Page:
The U.S. Federal Reserve may need to return to bigger interest rate hikes if the economy continues to be strong and high inflation persists, Chair Jerome Powell said Tuesday.
"The latest economic data have come in stronger than expected, which suggests that the ultimate level of interest rates is likely to be higher than previously anticipated," Powell said in a hearing of the Senate's banking committee.
Powell suggested that the U.S. central bank is still struggling to cool the economy and bring inflation, which is at 40-year highs, back to its long-term goal of 2 percent.
"If the totality of the data were to indicate that faster tightening is warranted, we would be prepared to increase the pace of rate hikes," he said in the first part of his two-day semiannual monetary policy testimony before Congress.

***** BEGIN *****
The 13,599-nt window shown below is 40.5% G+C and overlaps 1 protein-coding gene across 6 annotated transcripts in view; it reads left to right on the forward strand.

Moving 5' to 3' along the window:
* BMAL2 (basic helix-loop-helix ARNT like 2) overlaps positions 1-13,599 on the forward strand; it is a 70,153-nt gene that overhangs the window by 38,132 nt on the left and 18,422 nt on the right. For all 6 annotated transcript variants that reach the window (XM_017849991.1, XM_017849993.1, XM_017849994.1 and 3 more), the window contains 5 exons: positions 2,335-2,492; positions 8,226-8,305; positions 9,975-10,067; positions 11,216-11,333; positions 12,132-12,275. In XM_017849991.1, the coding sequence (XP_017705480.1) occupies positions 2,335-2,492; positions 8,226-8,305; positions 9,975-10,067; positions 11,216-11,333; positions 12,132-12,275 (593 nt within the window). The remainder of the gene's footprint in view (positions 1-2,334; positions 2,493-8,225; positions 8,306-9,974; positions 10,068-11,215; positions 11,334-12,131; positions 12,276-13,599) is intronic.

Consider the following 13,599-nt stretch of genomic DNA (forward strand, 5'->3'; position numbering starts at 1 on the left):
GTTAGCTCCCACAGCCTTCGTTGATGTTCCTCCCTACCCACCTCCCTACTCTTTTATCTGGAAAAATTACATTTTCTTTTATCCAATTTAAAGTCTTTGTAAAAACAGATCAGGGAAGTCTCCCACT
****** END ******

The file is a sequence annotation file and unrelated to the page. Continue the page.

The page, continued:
The Fed will convene its next policy meeting on March 21 and 22. Powell's first remarks before the committee since June last year have raised expectations that the Fed will lift its key interest rate by 0.5 percentage point in the upcoming meeting.
At the previous meeting of the policy-setting Federal Open Market Committee in early February, the Fed approved another in a series of rate increases, but at a slower pace of 0.25 percentage point.
It represented the smallest incremental move since March last year, when the Fed began its current tightening cycle in an attempt to tame stubborn inflation.
The decision lifted the federal funds rate, which banks charge each other for overnight borrowing, to a new target range of 4.50 to 4.75 percent.